Introduction to Traditional Chinese Medicine (TCM) Theory
Traditional Chinese Medicine (TCM), in its 5000 year history of development, collected, documented and summarized the experience of the Chinese people in fighting against Disease. Although its theory is rich and complex, the treatments are effective and practical. In the presence of advanced western medicine technology, Traditional Chinese Medicine modalities are still widely used within China because of its important and amazing clinical curative effect. Today in China, many hospitals are using dual Western and Chinese Medicine to prevent and cure diseases. Many hospitals have both Chinese Medicine and Western Medicine Departments working together. When diseases that have no cures in Western medicine are encountered, Chinese Medicine is employed in treatments to help cure or to extend the quality of life of patients.
The origination, formation and development of the theoretical system of Traditional Chinese Medicine (TCM)
Traditional Chinese Medicine (TCM) originated in ancient times. In early prehistoric society, ancient Chinese people began to accumulate medical knowledge. In Chinese classics “Shennong, the Divine Farmer, tasted hundreds of herbs and was poisoned more than seventy times a day”. These records indicate that the early ancestors of the Chinese made great efforts to explore medicine in their life and work.
The Spring and Autumn Period (771-464 BC) and the Warring States (463-221 BC)
In the Spring and Autumn Period and the Warring States, medical experience was further enriched. Medical knowledge was passed on from earlier generations and expanded. “Huang Di Nei Jing”, The Yellow Emperors Internal Classic is the earliest extant medical canon in China, symbolizing the formation of a theoretical foundation to the Chinese Medicine system.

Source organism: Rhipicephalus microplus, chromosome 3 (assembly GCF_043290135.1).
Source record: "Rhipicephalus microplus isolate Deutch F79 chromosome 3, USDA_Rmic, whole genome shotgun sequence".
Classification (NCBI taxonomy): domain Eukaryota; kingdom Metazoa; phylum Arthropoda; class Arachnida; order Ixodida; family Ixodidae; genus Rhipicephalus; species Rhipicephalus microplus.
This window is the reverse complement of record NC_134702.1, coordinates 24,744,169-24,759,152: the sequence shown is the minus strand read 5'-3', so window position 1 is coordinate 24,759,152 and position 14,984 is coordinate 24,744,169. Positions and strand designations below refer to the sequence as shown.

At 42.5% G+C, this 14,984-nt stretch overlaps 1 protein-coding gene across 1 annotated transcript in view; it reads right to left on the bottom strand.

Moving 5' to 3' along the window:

“Huang Di Nei Jing” is a written collection of medical practice records and experience passed on from previous generations. It summarized and synthesized knowledge into the theories of yin-yang and the five elements. It systematically explained the physiology and the pathology as well as the diagnosis, treatment and prevention of Disease. Subsequently, it established a unique Traditional Chinese Medicine (TCM) theoretical system and laid a solid foundation for ongoing TCM theoretical and clinical development.
Nanjing (“Canon of Difficult Issues”), another important medical classic written after Huangdi Neijing, systematically explained the main contents of Huangdi Neijing in the style of questions and answers and supplemented what were seen as inadequacies in the Huangdi Neijing. Nanjing proposed and explained a number of important ideas such as pulse taking, which further expanded the theoretical basis of TCM.
The Han Dynasty (206 BC–220 AD)
Towards the end of the East Han Dynasty, Zhang Zhongjing wrote “Shanghan Zabing Lun” (Treatise on Exogenous Febrile Disease and Miscellaneous Diseases), the first monograph on clinical medicine. He emphasized syndrome differentiation of the six meridians (taiyang, shaoyang, yangming, taiyin, shaoyin and jueyin) and syndrome differentiation of the viscera as the principles for the differentiation of syndromes. Zhang formulated therapeutic methods and prescriptions for the diagnosis and treatment of exogenous and endogenous diseases and was considered the “sage of medicine” by later generations.
The Jin (265–420) 晋朝 and Sui (581–618 AD)Dynasties (581–618 AD):
In the Jin Dynasty, Wang Shuhe wrote “Maijing” (Canon of Pulse), the first monograph on diagnostics of TCM in China.
In the Sui Dynasty, Chao Yuanfang compiled the first monograph on pathogenesis and symptomology.
The Tang (618-907), Song (960-1279), Jin (1115-1234) and Yuan (1271-1368) Dynasties